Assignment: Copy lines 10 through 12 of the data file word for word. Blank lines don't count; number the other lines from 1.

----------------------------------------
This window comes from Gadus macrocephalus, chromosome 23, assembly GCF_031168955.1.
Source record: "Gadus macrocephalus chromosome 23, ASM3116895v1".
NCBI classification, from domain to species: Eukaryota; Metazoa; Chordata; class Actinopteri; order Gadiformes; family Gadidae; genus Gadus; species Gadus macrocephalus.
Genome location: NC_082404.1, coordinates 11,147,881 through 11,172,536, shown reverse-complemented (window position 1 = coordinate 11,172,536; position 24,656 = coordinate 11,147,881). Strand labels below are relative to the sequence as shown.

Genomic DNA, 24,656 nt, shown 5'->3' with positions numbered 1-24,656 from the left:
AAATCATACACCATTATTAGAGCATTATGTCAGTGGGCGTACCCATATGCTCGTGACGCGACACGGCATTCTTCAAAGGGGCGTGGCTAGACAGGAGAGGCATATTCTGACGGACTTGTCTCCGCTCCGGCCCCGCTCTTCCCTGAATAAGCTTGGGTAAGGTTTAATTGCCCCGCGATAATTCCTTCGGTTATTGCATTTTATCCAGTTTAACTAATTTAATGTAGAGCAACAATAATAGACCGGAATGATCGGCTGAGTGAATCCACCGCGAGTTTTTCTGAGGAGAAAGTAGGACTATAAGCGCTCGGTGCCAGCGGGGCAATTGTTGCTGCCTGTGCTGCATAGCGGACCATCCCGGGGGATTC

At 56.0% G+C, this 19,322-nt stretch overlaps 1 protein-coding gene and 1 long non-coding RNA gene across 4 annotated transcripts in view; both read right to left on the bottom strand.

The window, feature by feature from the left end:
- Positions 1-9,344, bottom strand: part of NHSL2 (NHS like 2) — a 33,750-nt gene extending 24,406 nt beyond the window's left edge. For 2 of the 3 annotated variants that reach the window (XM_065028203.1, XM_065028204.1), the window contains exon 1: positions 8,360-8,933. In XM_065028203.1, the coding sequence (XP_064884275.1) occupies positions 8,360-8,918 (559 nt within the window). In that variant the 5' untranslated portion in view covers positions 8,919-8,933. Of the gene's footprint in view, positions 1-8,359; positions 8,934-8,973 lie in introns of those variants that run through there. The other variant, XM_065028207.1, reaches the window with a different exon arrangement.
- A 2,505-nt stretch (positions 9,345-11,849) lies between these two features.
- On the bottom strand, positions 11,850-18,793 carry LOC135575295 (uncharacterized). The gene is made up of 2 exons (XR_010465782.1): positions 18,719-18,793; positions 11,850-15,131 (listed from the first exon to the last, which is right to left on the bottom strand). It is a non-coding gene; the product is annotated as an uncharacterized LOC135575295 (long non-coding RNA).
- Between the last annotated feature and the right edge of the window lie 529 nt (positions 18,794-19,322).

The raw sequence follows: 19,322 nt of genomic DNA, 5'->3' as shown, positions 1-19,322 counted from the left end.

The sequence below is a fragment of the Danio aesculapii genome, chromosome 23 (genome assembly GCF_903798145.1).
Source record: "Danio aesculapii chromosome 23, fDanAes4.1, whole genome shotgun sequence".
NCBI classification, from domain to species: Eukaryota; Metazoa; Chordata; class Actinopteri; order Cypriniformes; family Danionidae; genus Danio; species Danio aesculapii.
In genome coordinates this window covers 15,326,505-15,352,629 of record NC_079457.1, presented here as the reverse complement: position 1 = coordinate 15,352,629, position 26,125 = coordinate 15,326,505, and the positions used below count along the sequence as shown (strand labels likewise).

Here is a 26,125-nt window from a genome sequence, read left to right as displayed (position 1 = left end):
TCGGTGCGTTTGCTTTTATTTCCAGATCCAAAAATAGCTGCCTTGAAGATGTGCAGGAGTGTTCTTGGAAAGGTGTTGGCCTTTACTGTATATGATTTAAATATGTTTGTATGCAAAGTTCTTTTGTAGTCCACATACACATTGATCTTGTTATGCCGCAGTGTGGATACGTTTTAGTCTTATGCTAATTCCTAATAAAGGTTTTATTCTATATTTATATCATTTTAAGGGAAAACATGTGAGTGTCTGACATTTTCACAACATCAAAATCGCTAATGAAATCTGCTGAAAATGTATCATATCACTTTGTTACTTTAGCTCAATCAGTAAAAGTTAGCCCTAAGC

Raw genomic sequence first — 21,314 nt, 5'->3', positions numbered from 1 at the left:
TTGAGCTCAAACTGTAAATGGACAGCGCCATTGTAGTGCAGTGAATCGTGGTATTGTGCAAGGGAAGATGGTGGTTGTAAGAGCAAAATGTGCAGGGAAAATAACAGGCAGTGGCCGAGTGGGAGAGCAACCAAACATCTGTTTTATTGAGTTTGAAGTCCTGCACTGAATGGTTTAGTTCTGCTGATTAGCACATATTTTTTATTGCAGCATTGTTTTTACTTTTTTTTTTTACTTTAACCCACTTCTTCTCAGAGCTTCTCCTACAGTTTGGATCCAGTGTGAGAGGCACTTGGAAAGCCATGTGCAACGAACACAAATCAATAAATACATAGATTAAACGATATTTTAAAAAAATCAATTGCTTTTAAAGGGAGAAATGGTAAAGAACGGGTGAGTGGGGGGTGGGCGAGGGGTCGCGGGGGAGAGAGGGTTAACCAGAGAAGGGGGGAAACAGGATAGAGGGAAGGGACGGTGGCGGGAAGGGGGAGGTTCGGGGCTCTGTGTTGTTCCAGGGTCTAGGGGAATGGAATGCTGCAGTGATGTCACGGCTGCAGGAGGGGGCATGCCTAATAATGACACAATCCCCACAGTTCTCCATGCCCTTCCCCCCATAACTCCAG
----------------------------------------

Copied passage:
- A 2,505-nt stretch (positions 9,345-11,849) lies between these two features.
- On the bottom strand, positions 11,850-18,793 carry LOC135575295 (uncharacterized). The gene is made up of 2 exons (XR_010465782.1): positions 18,719-18,793; positions 11,850-15,131 (listed from the first exon to the last, which is right to left on the bottom strand). It is a non-coding gene; the product is annotated as an uncharacterized LOC135575295 (long non-coding RNA).
- Between the last annotated feature and the right edge of the window lie 529 nt (positions 18,794-19,322).